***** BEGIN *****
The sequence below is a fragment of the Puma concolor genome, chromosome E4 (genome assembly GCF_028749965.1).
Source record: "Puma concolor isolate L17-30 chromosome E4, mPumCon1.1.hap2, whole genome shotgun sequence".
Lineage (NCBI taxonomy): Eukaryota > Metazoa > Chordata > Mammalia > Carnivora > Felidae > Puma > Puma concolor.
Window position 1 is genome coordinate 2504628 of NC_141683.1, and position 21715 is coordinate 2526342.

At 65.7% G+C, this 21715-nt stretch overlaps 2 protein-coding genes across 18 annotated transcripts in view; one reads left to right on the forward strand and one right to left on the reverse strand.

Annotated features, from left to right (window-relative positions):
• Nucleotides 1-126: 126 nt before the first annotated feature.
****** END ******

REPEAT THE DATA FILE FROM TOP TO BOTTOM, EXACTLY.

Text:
The sequence below is a fragment of the Puma concolor genome, chromosome E4 (genome assembly GCF_028749965.1).
Source record: "Puma concolor isolate L17-30 chromosome E4, mPumCon1.1.hap2, whole genome shotgun sequence".
Lineage (NCBI taxonomy): Eukaryota > Metazoa > Chordata > Mammalia > Carnivora > Felidae > Puma > Puma concolor.
Window position 1 is genome coordinate 2504628 of NC_141683.1, and position 21715 is coordinate 2526342.

At 65.7% G+C, this 21715-nt stretch overlaps 2 protein-coding genes across 18 annotated transcripts in view; one reads left to right on the forward strand and one right to left on the reverse strand.

Annotated features, from left to right (window-relative positions):
• Nucleotides 1-126: 126 nt before the first annotated feature.